By: Nicole Johnson
In the last few months, the American Federation of Teachers (AFT) met and issued guidelines on caring for a child with diabetes at school. After their annual meeting in July, the AFT released a brochure outlining their position on diabetes care.
The brochure states that children with diabetes should have the services of a full-time school nurse, and it advises teachers not to be involved in diabetes care. Furthermore, the brochure urges teachers and non-medical school personnel not to provide care if asked, even if a diabetes expert has trained them.
Decision Presents Problems for Diabetes Community
The AFT decision, in my opinion, is alarming.
The idea of having a full-time school nurse in every school is a good one. I would go as far as to say that it is necessary.
However, this request or demand from the AFT is simply implausible.
Our schools are in crisis. Funding challenges and staffing issues abound. Most school districts cannot afford nursing personnel. When nurses are available, most of them must service multiple schools.
The problem with the AFT’s decision is the “over servicing” of the nurses. We all know that diabetes emergencies are not scheduled or predictable. A child with diabetes requires protection and counseling at all times, not just a few hours a day or a few days of the week.
Diabetes-related organizations have been advocating for trained diabetes care providers in schools—nurses, teachers, administrators or volunteers. These individuals would be available to assist children with diabetes as needed or in the case of an emergency.
The AFT states that using “trained diabetes personnel” rather than increasing the numbers of school nurses is setting the stage for potentially dangerous situations. They say that the training would be inadequate and minimal.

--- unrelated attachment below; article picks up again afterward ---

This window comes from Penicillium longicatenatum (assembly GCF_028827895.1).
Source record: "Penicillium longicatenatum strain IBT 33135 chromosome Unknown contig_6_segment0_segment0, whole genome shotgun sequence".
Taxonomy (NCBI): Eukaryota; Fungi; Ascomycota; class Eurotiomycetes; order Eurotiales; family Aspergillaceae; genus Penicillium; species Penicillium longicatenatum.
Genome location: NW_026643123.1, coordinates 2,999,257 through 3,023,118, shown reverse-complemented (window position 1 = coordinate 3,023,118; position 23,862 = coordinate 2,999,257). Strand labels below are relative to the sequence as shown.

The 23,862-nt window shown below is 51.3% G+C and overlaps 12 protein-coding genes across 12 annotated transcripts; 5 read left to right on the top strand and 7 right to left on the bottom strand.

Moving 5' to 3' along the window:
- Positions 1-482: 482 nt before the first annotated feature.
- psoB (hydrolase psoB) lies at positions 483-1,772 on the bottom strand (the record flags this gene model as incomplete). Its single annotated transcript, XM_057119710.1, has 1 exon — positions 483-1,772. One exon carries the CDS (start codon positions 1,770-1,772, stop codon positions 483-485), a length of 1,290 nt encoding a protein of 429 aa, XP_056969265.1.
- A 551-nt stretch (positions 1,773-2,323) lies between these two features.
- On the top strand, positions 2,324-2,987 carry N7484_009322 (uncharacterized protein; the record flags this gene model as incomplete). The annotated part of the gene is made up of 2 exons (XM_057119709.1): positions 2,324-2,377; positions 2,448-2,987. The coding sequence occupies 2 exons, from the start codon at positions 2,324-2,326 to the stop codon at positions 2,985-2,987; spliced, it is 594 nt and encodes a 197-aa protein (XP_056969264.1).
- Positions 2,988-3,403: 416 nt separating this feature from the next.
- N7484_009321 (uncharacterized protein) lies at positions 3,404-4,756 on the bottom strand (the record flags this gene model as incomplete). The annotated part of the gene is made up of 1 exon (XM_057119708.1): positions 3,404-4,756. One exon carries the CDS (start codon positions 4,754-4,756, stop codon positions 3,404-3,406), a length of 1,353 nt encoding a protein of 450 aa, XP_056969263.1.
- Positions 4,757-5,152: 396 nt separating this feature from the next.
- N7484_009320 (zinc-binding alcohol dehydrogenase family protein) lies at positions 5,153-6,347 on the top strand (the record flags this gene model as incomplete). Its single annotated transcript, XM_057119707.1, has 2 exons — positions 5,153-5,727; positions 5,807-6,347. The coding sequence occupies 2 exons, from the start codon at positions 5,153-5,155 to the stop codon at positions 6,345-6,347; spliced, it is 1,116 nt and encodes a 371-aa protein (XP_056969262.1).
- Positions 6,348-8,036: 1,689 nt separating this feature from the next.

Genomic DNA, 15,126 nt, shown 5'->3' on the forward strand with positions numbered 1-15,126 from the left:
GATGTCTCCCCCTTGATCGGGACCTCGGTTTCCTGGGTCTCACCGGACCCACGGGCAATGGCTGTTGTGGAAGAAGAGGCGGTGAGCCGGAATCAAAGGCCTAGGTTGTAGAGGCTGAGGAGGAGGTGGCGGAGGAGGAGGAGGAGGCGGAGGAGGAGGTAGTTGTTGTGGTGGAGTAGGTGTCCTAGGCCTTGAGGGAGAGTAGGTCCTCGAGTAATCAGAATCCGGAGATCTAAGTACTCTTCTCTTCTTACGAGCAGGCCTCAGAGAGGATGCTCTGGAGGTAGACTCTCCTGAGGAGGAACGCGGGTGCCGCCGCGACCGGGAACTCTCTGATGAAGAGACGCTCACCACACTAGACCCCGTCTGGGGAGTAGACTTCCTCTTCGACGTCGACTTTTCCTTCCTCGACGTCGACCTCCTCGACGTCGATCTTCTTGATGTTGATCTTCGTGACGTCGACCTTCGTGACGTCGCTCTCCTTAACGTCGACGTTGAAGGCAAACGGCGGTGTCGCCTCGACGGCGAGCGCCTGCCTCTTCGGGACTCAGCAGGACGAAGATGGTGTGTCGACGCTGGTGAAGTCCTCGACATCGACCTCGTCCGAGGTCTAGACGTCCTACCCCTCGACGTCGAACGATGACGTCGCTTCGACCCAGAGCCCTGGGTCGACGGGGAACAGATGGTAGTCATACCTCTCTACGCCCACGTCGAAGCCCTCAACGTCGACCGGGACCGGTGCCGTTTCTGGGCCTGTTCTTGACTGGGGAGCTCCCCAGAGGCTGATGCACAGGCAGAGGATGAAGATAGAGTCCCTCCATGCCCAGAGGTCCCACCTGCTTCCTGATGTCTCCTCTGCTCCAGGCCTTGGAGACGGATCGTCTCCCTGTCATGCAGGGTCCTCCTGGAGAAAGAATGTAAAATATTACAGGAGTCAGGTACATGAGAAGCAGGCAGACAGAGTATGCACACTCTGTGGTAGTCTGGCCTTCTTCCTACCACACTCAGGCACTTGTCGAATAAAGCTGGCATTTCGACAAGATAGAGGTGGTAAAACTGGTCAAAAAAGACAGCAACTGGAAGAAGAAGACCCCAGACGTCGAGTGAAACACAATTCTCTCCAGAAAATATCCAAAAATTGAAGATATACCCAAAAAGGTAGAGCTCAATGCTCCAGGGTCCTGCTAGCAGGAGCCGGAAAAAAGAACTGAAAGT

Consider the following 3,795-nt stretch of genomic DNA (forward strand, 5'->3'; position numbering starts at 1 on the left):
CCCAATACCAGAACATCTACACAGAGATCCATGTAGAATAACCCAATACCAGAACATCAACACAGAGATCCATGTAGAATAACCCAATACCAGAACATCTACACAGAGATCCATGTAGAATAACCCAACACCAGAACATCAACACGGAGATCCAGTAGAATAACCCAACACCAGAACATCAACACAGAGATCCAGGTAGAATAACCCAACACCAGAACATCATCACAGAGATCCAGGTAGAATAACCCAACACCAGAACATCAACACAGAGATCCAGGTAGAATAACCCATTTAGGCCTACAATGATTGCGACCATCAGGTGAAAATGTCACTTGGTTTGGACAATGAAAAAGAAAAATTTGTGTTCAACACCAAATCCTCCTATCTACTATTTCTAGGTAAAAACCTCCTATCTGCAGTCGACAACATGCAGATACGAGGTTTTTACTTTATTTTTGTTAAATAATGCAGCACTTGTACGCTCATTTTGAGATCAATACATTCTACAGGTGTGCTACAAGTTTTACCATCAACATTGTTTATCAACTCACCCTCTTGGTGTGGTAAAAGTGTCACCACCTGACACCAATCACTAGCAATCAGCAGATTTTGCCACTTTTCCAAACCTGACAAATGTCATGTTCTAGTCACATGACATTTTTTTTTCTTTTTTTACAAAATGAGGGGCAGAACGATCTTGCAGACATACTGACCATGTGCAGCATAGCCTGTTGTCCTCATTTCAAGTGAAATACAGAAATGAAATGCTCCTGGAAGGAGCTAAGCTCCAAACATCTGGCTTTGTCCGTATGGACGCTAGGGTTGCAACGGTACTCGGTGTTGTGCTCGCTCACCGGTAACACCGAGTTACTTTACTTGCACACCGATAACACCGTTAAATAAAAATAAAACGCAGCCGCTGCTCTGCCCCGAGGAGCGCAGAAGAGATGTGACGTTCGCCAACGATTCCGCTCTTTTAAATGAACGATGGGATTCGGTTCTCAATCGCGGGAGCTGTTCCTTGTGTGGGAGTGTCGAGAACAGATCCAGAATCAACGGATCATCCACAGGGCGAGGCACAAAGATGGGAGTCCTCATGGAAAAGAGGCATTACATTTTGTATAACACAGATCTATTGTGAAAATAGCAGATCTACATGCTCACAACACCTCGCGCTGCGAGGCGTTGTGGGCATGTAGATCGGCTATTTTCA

The American Diabetes Association (ADA), the Juvenile Diabetes Research Foundation (JDRF) and other diabetes organizations disagree and argue that the training would be complete and would nearly match the knowledge of other laypeople caring for children or adults with diabetes. Testing glucose with a fingerstick is not rocket science, and if a glucagon injection is needed, there is really no way a person can err. The point is to provide immediate assistance.
Only One Example to Support Its Position
The AFT uses one example in their brochure to support their concerns; however, the example is unsubstantiated.
They state that in a school in Texas, a school employee mistakenly gave a student 200 units of insulin rather than the prescribed two units.
I made a request for information to corroborate their account, but a response has not been received. In addition, Internet searches produced no results that matched their described situation.
From my personal research and experience, syringes used for insulin hold only 100, 50 or 30 units. To give 200 units would be impossible without giving multiple injections. Even insulin pens cannot dose 200 units of insulin at one time. The maximum pen dose is between 65 and 70 units in a single injection.
The AFT is well-meaning in their decision; however, it seems that the fight for more funding and staffing is being waged at the risk of young lives. The fight for school nurses must continue, but not at the cost of children with diabetes. To suggest that teachers and school personnel should ignore the needs of a child with diabetes is unacceptable. Furthermore, to refuse help from trained personnel is, in my opinion, unwise.